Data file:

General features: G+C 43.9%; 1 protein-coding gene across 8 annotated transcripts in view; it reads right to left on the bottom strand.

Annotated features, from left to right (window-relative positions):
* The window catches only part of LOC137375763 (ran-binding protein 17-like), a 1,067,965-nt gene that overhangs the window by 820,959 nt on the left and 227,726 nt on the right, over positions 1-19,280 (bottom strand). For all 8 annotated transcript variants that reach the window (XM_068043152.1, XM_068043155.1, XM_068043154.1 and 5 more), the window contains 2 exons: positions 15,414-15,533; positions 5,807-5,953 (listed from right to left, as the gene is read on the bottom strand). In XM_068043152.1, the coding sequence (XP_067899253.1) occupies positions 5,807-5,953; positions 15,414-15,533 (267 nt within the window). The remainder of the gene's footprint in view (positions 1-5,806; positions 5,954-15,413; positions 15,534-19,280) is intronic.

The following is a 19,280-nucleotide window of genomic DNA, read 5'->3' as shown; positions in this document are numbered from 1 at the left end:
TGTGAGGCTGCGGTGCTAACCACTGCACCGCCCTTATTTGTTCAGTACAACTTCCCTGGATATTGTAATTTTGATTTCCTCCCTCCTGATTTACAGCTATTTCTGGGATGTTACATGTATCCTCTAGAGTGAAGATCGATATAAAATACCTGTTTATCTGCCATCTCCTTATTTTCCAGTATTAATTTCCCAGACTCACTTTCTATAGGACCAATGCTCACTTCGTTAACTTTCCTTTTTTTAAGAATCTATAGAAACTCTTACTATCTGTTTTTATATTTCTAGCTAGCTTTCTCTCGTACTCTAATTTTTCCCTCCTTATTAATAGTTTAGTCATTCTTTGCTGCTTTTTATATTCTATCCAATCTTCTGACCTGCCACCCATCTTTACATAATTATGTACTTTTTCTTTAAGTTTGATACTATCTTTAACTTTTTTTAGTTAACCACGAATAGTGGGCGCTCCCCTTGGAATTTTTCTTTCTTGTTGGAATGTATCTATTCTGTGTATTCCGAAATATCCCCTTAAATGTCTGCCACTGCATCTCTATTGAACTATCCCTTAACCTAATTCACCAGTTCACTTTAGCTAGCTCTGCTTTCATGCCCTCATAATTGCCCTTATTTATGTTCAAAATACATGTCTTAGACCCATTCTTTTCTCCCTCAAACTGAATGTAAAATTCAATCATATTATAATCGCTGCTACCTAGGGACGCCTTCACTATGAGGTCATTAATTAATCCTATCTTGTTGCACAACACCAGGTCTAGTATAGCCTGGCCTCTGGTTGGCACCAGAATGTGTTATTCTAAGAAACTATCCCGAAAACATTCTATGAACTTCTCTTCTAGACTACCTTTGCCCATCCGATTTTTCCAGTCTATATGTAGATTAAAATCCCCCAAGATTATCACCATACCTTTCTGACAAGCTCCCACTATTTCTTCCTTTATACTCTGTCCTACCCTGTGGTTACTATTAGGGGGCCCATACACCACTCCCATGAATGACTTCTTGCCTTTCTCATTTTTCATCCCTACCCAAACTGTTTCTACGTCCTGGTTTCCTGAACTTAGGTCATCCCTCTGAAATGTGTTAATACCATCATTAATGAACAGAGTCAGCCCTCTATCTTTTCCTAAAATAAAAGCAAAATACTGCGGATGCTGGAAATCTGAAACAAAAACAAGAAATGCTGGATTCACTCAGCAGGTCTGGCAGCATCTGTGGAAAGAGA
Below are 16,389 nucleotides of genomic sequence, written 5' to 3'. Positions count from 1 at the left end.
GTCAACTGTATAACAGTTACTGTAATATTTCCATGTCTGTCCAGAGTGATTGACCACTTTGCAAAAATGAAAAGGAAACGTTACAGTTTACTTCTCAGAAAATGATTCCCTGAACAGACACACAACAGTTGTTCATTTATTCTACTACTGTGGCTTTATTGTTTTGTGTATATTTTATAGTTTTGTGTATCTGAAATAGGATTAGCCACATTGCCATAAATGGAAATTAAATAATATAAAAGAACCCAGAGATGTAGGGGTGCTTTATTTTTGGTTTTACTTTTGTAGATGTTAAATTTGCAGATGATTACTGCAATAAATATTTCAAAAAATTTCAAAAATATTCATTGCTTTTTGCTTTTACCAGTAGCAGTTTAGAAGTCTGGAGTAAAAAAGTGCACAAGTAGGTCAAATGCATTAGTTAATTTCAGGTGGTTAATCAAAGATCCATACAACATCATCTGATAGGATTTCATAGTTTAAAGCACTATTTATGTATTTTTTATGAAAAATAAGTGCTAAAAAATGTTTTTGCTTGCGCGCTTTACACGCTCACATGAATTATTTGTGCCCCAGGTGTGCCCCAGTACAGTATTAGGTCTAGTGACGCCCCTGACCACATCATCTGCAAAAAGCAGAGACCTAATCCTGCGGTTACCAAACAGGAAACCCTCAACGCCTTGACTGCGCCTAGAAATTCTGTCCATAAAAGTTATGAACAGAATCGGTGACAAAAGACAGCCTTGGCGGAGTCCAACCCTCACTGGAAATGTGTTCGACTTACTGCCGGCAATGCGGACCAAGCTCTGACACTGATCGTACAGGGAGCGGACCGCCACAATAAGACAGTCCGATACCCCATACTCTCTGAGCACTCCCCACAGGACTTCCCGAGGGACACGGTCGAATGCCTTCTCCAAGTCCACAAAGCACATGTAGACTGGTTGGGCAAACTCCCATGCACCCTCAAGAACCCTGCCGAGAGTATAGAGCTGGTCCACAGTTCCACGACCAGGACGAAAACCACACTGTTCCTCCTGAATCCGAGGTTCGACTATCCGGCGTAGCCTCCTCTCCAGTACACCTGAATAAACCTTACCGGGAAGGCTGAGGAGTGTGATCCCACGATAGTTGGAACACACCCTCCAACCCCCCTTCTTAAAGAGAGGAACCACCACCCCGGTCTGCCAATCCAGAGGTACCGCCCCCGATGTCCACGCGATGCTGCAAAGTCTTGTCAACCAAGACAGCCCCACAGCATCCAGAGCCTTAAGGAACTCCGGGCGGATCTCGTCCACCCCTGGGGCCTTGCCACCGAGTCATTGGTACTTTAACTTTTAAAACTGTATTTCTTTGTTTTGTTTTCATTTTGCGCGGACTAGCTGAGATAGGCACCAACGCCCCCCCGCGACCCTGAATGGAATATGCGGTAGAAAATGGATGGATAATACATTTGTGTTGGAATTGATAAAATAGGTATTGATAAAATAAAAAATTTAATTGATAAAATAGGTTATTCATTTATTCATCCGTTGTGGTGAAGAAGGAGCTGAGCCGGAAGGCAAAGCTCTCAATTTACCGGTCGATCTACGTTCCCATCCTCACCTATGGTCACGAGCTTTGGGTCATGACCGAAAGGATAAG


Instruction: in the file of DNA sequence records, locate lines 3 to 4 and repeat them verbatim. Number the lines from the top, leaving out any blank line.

* The window catches only part of LOC137375763 (ran-binding protein 17-like), a 1,067,965-nt gene that overhangs the window by 820,959 nt on the left and 227,726 nt on the right, over positions 1-19,280 (bottom strand). For all 8 annotated transcript variants that reach the window (XM_068043152.1, XM_068043155.1, XM_068043154.1 and 5 more), the window contains 2 exons: positions 15,414-15,533; positions 5,807-5,953 (listed from right to left, as the gene is read on the bottom strand). In XM_068043152.1, the coding sequence (XP_067899253.1) occupies positions 5,807-5,953; positions 15,414-15,533 (267 nt within the window). The remainder of the gene's footprint in view (positions 1-5,806; positions 5,954-15,413; positions 15,534-19,280) is intronic.

The following is a 19,280-nucleotide window of genomic DNA, read 5'->3' as shown; positions in this document are numbered from 1 at the left end: